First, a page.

Blistered Tomatillo Jalapeño Salsa Verde
A salsa is only as good as its components, and our favorite green salsa is as good — and simple — as it gets.
Broiler (or grill) blistered tomatillos, jalapeño and garlic are blended with fresh cilantro. Then, minced raw onion gets stirred in just before serving to add texture. The result is bold, vibrant and almost fruity; not too spicy; perfect consistency to dunk into or spoon over.
Charring ingredients for salsas and sauces is a classic trick of Latin cuisine to impart a subtle smokiness. (If you can flame-roast the veg on a grill or in a perforated pan over a wood-burning fire, all the better for that earthy smoke!) Those deep flavors, with the tart tang of the tomatillos + bright cilantro, help balance the heat of the chilli + add a welcome complexity not often found in regular versions.
Lovely with tacos, enchiladas and warm tortilla chips, as you might imagine, also give it a try with pasta, on pizza and sandwiches, as a component of vinaigrettes and soups, or spooned over grilled poultry, beef, fish, shrimp, tofu, whatever you have. We’re just as obsessed pairing it with eggs in every which way — sunny-sides, cooked into a soft-scramble or frittata, folded into omelets.
Whether an alternative, or “Christmas-style” counterpart, to a traditional red, blistered green tomatillo and jalapeño salsa may very likely be your new go-to!
Tell me… Do you prefer red or green salsa? Or do you go “Christmas-style” with some of each?
- 1/2 pound small to medium tomatillos (about 5 to 8, depending on size), husked and rinsed to remove any stickiness
- 1 jalapeño or 2 serrano chilli peppers, stemmed
- 1 large garlic clove, peeled
- 10 cilantro sprigs, leaves picked
- 1/4 cup water
- 1/2 small white onion (or 1 large shallot), peeled and minced
- Heat the broiler with a rack placed in the highest position (usually about 4 to 5 inches from the heating element). Lay the whole, husked tomatillos, jalapeño or serrano chillies and garlic out on a baking tray with sides or a broiler pan.
- Broil 5 to 6 minutes, until darkly roasted, even blackened and charred looking in some spots, on the one side. Remove the tray from the oven, and carefully flip everything over -- a tongs works well. Return the pan to its place under the broiler, and continue to cook on the other side for another 5 to 6 minutes. Keep an eye on the tray while you do this step, as some of the ingredients may require turning/removal sooner than others. (Alternatively, you can do the "blistering" step on the stove. Heat a cast-iron pan, or a heavy-bottomed skillet or griddle over medium-high. To the dry pan, add the tomatillos, chilli(es) and garlic, and cook, turning frequently, until deep golden brown on all sides, about 5 to 8 minutes.)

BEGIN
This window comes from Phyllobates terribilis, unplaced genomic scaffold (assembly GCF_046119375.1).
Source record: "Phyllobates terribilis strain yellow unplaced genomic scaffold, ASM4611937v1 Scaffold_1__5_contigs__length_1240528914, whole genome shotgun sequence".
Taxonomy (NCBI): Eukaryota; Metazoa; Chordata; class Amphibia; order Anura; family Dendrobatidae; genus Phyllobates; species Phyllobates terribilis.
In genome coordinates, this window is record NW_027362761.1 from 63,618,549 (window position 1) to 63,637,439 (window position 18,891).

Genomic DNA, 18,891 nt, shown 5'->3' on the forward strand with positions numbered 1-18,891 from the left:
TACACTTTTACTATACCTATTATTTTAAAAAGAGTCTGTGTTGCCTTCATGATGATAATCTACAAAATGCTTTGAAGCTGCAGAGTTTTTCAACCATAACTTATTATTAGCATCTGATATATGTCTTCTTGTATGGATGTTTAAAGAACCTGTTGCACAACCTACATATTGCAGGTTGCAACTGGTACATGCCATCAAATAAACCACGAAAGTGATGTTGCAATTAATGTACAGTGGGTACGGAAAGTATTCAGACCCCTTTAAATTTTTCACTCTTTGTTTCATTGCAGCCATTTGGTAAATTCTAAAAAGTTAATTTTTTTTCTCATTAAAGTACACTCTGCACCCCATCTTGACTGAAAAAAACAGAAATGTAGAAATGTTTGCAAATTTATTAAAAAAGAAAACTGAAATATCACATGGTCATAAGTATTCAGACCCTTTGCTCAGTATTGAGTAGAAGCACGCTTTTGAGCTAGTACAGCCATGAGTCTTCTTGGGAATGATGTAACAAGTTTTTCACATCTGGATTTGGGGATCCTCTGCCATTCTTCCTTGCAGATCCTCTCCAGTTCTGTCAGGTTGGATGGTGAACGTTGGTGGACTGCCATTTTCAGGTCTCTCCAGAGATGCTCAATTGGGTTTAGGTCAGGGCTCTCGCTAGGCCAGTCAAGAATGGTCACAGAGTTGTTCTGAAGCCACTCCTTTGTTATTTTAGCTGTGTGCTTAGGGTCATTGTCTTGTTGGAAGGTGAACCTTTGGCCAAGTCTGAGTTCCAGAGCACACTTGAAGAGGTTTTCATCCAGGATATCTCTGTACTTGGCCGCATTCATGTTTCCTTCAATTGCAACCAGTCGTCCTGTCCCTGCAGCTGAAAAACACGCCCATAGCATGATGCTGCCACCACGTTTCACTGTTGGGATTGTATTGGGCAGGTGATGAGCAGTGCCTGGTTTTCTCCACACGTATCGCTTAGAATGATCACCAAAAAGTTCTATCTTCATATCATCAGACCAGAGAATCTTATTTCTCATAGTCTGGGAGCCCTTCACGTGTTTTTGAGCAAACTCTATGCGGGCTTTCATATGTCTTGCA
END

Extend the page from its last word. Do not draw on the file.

- Once roasty, blackened and charred to your liking, remove the tray from the oven and set aside to cool briefly. Use a rubber scraper to scrape everything, including any juices that collected in the tray, directly into a food processor or high-powered blender. Add the cilantro leaves and water, cover, and pulse until almost smooth -- you want a little bit of texture left. Transfer to a serving bowl.
- Place the minced onion in a smaller strainer or fine colander and rinse under cool water for 30 to 60 seconds. Shake off the excess water as best you can (do not press on the onions), and add to the salsa in the bowl. Mix well, taste, and season with salt as needed. Serve immediately or refrigerate until needed. Will keep in the refrigerator covered with plastic wrap or in an airtight container for up to 5 days.
+ Swap half of the tomatillos for small round or plum tomatoes for a "Christmas-style" salsa.
+ Use scallions instead of white onion.
+ Replace some of the water with fresh-squeezed lime juice.
+ Make it super green by adding a couple handfuls of baby spinach, arugula or other dark leafy green.
Recipe adapted from Rick & Lanie’s Excellent Kitchen Adventures.
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